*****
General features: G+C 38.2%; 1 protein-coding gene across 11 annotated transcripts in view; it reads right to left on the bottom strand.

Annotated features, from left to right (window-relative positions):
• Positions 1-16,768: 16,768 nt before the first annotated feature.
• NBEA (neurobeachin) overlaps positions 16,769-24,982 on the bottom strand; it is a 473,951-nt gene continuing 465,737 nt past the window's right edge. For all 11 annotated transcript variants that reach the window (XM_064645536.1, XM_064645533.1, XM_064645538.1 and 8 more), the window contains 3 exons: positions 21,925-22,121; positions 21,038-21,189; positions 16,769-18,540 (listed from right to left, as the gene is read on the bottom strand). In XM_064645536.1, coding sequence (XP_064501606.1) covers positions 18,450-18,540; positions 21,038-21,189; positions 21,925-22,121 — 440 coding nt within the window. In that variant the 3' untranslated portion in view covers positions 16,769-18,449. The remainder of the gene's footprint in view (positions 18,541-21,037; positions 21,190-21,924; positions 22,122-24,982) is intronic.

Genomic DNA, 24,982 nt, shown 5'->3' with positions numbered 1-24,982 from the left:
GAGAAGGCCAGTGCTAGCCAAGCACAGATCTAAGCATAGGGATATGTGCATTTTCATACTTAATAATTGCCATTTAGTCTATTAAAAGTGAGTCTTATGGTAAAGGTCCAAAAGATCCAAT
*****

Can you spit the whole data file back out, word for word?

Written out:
General features: G+C 38.2%; 1 protein-coding gene across 11 annotated transcripts in view; it reads right to left on the bottom strand.

Annotated features, from left to right (window-relative positions):
• Positions 1-16,768: 16,768 nt before the first annotated feature.
• NBEA (neurobeachin) overlaps positions 16,769-24,982 on the bottom strand; it is a 473,951-nt gene continuing 465,737 nt past the window's right edge. For all 11 annotated transcript variants that reach the window (XM_064645536.1, XM_064645533.1, XM_064645538.1 and 8 more), the window contains 3 exons: positions 21,925-22,121; positions 21,038-21,189; positions 16,769-18,540 (listed from right to left, as the gene is read on the bottom strand). In XM_064645536.1, coding sequence (XP_064501606.1) covers positions 18,450-18,540; positions 21,038-21,189; positions 21,925-22,121 — 440 coding nt within the window. In that variant the 3' untranslated portion in view covers positions 16,769-18,449. The remainder of the gene's footprint in view (positions 18,541-21,037; positions 21,190-21,924; positions 22,122-24,982) is intronic.

Genomic DNA, 24,982 nt, shown 5'->3' with positions numbered 1-24,982 from the left:
GAGAAGGCCAGTGCTAGCCAAGCACAGATCTAAGCATAGGGATATGTGCATTTTCATACTTAATAATTGCCATTTAGTCTATTAAAAGTGAGTCTTATGGTAAAGGTCCAAAAGATCCAAT